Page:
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Old January 23rd, 2006, 09:45 AM
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petdr petdr is offline
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This is a difficult problem to tease apart: veterinarians are often challenged to distinguish the physical from the mental/emotional/behavioral problems that we are often presented. Thumper could have had a traumatic episode at the groomer's, or maybe not. I will attempt to break this down into a flow chart of a sort based on physical vs. mental possibilities, but bear in mind that it is possible to have both parts involved.

It was a good decision to have blood work and x-ray films taken to further delineate the problem. Despite your veterinarian's pronouncement that Thumper is healthy, do not overlook the possibility of either an incubating infection (could be viral, bacterial, protozoal) that will manifest over a few days into a full-blown problem, or even smolder for a week or two or three without symptoms until the infection lifts, and Thumper is back to normal. Or, Thumper has an undiagnosed deep, compensated problem that has been present for some time without symptoms (cardiac disease is notorious for this pattern); kidney, liver, neoplastic disease can also manifest themselves after decompensating.

An animal or man can compensate for a severe problem by biological adaptation mechanisms within a narrow range of conditions, an example would be high blood pressure in a kidney patient--the high blood pressure makes the kidney work better for a short time until the heart fails as a consequence of the work to maintain the high pressure. Decompensation can occur after a deeply stressing episode, and the disease is not immediately evident afterward, even with blood work, etc. Monitoring the patient over a two-four week period will help unveil any deep problem, and this could be as simple as monitoring weight gain/loss, appetite, sleep patterns,thirst, bowel and bladder habits, activity level, etc, or as involved as serial blood work, urinalysis, specific blood tests to target organ systems, etc.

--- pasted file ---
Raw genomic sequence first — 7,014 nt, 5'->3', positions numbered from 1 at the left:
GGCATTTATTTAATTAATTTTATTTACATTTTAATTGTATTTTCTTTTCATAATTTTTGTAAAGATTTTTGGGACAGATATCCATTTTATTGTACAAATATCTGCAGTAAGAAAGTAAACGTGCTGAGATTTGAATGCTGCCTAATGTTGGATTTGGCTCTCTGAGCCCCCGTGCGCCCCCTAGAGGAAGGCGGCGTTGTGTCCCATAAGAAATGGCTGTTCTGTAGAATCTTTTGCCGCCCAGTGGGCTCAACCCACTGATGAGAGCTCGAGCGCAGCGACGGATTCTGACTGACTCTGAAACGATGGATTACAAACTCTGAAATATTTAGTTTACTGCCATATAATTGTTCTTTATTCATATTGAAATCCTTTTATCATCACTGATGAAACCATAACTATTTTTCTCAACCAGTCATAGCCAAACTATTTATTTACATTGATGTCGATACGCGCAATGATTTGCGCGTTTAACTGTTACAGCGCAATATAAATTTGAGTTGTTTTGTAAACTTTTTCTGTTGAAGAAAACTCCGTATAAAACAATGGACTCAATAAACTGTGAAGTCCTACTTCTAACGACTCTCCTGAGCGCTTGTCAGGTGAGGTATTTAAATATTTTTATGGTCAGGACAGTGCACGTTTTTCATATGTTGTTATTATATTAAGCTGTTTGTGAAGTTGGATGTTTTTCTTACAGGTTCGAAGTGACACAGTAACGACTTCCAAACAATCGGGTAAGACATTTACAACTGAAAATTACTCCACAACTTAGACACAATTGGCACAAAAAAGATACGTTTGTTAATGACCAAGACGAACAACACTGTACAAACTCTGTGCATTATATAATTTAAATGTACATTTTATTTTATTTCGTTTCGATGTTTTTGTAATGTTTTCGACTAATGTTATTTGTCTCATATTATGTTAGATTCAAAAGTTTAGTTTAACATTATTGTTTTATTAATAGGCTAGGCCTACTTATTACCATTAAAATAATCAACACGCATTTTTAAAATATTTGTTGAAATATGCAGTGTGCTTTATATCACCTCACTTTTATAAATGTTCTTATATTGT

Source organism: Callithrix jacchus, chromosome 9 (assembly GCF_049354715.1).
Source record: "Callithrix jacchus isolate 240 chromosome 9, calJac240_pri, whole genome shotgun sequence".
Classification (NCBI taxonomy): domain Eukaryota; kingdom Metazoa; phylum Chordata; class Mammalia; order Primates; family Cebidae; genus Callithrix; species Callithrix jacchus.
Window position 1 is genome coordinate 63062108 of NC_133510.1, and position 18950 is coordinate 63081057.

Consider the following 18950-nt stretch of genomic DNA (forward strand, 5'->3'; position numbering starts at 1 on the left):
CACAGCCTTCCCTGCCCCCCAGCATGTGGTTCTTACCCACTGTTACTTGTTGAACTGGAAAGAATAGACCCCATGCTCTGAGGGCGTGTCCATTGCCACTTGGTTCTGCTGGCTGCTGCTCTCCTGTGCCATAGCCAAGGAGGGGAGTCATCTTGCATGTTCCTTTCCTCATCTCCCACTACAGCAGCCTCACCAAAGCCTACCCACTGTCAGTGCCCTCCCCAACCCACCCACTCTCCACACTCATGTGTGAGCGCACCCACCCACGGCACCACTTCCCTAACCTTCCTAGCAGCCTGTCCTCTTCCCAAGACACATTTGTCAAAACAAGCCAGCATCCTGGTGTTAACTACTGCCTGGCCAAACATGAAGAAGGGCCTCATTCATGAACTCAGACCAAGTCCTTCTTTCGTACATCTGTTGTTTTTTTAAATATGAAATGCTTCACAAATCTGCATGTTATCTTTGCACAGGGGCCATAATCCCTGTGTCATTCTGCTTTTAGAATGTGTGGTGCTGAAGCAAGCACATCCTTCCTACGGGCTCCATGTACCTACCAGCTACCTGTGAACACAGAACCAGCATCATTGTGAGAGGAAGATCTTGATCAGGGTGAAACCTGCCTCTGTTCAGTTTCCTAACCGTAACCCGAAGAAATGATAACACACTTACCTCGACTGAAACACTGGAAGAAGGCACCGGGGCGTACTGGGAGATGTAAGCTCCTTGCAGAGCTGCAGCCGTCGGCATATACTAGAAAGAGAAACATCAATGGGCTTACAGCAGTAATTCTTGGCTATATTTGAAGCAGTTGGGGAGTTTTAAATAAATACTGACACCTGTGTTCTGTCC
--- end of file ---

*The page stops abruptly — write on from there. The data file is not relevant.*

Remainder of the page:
Or Thumper may have been utterly terrified by the whole clipping/grooming process. Some dogs are sedated during the grooming, but this should have been mutually agreed upon, and ideally you could have stayed during the process. It can take a few days for some sedatives to totally dissipate. I believe that animals have emotions, but I am limited in how to divine them.

It is entirely possible for dogs to become more fearful as they age, and situations they once playfully accepted now cause significant distress.

Bottom line, continue to monitor Thumper via your veterinarian, ask the groomer in an open ended way if anything untoward happened and if sedation was used. Don't be antagonistic towards your groomer, you want answers so you can enact solutions.

If this is an emotional issue rather than a strict physical issue, then the tincture of time and a safe structured home will eventually reassure your pet.

Dr. Van Lienden

Dr. Raymond Van Lienden DVM
The Animal Clinic of Clifton
12702 Chapel Road, Clifton
Virginia, U.S.A. 20124
703-802-0490
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